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Q: My daughter does a lot of studying for tests, but on test day she freezes. If the questions are not asked in the way she studied for them, she does poorly on the test. What advice can you offer us?
A: Unfortunately, your daughter isn't studying correctly for tests. If she were, her grades would reflect the good effort she is making. Your daughter needs to know the exact format of each test before she ever starts to study for it. If she doesn't, she needs to ask the teacher in order to avoid unpleasant surprises on test day.
To be successful on different types of tests, your daughter will have to learn to prepare for each one in a special way. On multiple-choice and matching tests, the correct answer is actually on the test. To do well, your daughter must be able to recall specific details such as dates, names, and definitions of key terms. The same is true for short-answer tests, only she will be expected to spell her answers correctly. Much memorization is required for these tests.
For essay tests, your daughter will need to understand the big picture with some knowledge of supporting details. The most difficult type of test to prepare for is probably true-false, as it can deal with both major issues and specific facts. Many teachers will combine several types of questions on a test. In order to learn how to prepare well for tests, you and your daughter should read a good study-skills book.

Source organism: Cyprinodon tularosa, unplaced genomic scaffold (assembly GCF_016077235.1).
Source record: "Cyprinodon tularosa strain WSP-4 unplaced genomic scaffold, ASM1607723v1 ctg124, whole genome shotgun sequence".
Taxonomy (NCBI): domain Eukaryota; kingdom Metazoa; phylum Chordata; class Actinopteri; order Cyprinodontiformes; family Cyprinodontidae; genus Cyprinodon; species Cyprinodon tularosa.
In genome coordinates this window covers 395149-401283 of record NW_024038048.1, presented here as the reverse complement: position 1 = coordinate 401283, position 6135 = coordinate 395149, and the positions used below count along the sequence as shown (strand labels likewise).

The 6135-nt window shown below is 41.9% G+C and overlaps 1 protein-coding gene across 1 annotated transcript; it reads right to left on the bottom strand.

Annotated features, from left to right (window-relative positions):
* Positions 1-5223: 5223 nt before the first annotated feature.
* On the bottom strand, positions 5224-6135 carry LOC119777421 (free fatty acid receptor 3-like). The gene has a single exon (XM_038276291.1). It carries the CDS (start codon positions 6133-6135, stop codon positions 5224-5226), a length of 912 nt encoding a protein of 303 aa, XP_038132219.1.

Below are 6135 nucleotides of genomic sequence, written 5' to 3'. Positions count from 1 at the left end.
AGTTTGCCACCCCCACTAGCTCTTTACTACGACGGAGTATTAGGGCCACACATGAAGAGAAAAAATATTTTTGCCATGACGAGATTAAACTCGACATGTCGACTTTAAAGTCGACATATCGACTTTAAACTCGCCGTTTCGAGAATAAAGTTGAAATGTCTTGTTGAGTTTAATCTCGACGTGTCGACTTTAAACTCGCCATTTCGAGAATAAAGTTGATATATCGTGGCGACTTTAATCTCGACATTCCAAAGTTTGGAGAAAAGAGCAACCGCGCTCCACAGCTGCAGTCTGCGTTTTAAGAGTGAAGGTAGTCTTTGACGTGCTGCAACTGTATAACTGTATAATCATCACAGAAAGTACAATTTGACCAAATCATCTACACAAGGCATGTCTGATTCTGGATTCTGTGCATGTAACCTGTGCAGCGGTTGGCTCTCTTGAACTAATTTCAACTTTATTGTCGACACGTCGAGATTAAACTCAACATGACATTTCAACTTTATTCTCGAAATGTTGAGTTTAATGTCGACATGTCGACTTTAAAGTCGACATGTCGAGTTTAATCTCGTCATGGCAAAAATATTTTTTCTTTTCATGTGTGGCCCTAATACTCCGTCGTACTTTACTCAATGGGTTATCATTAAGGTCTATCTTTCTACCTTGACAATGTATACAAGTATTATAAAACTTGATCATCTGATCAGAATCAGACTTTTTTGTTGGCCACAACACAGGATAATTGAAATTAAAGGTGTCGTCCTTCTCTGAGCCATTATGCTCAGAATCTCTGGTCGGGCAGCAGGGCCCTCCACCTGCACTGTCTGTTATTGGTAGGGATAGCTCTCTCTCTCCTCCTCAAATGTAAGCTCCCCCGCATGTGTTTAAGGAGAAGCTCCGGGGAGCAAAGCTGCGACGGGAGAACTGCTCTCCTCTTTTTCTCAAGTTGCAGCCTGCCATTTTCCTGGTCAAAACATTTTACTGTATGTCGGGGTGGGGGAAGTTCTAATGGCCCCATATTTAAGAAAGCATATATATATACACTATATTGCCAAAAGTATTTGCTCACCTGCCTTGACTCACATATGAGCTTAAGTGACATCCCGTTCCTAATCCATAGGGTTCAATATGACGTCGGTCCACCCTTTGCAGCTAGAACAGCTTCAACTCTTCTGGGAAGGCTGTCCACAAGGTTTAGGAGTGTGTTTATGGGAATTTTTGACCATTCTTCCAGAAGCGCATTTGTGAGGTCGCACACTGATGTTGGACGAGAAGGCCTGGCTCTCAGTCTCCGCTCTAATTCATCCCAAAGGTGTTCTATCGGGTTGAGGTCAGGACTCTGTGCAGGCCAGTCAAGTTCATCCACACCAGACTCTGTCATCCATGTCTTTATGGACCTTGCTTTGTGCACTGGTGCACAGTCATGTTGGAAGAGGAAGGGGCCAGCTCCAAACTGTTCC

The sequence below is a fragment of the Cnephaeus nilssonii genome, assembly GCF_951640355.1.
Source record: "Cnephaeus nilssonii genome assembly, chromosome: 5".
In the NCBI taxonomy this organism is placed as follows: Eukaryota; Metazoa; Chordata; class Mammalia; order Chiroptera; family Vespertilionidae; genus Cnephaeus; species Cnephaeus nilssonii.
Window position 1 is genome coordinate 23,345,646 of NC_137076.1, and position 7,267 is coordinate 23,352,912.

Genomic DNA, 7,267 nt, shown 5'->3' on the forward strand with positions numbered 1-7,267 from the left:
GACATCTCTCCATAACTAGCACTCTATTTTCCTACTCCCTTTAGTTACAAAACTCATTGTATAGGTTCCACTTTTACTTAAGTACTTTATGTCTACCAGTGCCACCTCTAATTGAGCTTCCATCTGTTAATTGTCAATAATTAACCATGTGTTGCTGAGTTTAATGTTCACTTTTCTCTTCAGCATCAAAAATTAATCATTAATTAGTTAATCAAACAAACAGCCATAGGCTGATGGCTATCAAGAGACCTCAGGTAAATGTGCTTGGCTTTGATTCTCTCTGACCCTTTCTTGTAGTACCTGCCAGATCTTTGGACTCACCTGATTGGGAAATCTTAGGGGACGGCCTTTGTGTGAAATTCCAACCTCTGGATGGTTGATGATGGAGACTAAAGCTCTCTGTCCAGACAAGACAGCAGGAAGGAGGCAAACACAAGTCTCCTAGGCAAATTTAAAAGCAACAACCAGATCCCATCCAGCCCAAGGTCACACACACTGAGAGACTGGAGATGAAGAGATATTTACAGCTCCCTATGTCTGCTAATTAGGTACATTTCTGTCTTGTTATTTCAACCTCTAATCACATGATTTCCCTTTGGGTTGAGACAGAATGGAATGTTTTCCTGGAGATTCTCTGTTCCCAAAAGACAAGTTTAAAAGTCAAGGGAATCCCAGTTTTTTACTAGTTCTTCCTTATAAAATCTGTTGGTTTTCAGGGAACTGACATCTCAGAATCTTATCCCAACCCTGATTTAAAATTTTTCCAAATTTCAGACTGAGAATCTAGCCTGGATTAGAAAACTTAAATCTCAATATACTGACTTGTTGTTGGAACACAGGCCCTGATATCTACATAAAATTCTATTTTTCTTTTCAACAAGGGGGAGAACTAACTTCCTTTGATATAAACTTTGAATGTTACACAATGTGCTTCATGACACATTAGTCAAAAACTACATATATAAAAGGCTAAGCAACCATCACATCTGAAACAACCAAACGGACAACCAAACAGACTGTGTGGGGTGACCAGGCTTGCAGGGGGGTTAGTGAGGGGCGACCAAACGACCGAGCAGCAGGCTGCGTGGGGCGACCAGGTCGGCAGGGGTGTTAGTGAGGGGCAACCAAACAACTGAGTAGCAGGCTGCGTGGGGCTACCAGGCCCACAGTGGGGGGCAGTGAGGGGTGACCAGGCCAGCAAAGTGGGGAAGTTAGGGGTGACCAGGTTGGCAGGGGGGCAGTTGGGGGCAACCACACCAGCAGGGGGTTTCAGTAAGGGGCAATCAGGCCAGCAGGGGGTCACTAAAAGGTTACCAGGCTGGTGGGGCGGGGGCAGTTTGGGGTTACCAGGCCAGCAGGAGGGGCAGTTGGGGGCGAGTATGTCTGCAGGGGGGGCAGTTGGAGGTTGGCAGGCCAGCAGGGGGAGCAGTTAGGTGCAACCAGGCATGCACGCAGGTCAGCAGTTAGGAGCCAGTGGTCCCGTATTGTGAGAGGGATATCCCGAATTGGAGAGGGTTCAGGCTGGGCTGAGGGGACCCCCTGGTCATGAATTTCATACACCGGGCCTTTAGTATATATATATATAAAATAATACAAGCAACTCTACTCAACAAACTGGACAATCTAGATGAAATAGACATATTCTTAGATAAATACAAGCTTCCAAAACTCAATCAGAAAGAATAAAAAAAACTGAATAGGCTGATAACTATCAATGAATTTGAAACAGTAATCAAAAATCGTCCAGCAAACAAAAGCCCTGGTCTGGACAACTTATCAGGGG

Here are some general hints about preparing for tests:
1. Frequently review new and difficult material several days before a test so that it is truly learned.
2. Answer all questions on study guides.
3. Do all the review work at the end of a chapter.
4. Make up and answer your own test questions.
5. Study past tests carefully to see where your errors are being made.
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Peggy Gisler and Marge Eberts are experienced teachers who have more than 60 educational publications to their credit. They began writing books together in 1979. Careers for Bookworms was a Book-of-the-Month Club paperback selection, and Pancakes, Crackers, and Pizza received recognition from the Children's Reading Roundtable. Gisler and Eberts taught in classrooms from kindergarten through graduate school. Both have been supervisors at the Butler University Reading Center.